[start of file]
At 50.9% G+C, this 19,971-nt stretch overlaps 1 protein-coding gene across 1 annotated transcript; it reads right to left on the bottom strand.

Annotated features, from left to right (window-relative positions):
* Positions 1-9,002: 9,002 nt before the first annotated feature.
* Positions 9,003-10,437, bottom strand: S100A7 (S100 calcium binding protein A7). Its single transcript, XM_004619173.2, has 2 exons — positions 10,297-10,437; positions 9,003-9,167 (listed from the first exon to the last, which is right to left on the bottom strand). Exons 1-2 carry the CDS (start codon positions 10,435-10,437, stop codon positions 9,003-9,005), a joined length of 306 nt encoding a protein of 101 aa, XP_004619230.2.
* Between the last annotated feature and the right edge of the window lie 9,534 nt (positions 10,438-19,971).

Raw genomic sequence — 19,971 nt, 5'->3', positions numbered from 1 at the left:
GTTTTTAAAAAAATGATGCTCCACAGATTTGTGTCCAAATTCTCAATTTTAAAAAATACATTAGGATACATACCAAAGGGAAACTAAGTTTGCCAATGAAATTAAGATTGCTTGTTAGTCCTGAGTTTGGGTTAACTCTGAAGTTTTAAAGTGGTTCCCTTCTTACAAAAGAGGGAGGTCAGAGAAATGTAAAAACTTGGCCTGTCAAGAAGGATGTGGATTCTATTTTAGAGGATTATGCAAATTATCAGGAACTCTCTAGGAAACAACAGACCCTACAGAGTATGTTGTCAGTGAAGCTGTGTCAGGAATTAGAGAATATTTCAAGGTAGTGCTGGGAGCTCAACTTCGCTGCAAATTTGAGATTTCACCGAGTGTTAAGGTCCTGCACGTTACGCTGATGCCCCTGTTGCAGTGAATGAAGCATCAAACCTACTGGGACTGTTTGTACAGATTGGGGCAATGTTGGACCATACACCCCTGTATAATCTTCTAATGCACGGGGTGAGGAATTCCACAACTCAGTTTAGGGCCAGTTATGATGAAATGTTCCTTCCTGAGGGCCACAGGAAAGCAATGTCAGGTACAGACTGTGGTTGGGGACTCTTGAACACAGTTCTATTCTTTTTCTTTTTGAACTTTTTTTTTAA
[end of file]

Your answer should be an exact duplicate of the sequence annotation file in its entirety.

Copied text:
At 50.9% G+C, this 19,971-nt stretch overlaps 1 protein-coding gene across 1 annotated transcript; it reads right to left on the bottom strand.

Annotated features, from left to right (window-relative positions):
* Positions 1-9,002: 9,002 nt before the first annotated feature.
* Positions 9,003-10,437, bottom strand: S100A7 (S100 calcium binding protein A7). Its single transcript, XM_004619173.2, has 2 exons — positions 10,297-10,437; positions 9,003-9,167 (listed from the first exon to the last, which is right to left on the bottom strand). Exons 1-2 carry the CDS (start codon positions 10,435-10,437, stop codon positions 9,003-9,005), a joined length of 306 nt encoding a protein of 101 aa, XP_004619230.2.
* Between the last annotated feature and the right edge of the window lie 9,534 nt (positions 10,438-19,971).

Raw genomic sequence — 19,971 nt, 5'->3', positions numbered from 1 at the left:
GTTTTTAAAAAAATGATGCTCCACAGATTTGTGTCCAAATTCTCAATTTTAAAAAATACATTAGGATACATACCAAAGGGAAACTAAGTTTGCCAATGAAATTAAGATTGCTTGTTAGTCCTGAGTTTGGGTTAACTCTGAAGTTTTAAAGTGGTTCCCTTCTTACAAAAGAGGGAGGTCAGAGAAATGTAAAAACTTGGCCTGTCAAGAAGGATGTGGATTCTATTTTAGAGGATTATGCAAATTATCAGGAACTCTCTAGGAAACAACAGACCCTACAGAGTATGTTGTCAGTGAAGCTGTGTCAGGAATTAGAGAATATTTCAAGGTAGTGCTGGGAGCTCAACTTCGCTGCAAATTTGAGATTTCACCGAGTGTTAAGGTCCTGCACGTTACGCTGATGCCCCTGTTGCAGTGAATGAAGCATCAAACCTACTGGGACTGTTTGTACAGATTGGGGCAATGTTGGACCATACACCCCTGTATAATCTTCTAATGCACGGGGTGAGGAATTCCACAACTCAGTTTAGGGCCAGTTATGATGAAATGTTCCTTCCTGAGGGCCACAGGAAAGCAATGTCAGGTACAGACTGTGGTTGGGGACTCTTGAACACAGTTCTATTCTTTTTCTTTTTGAACTTTTTTTTTAA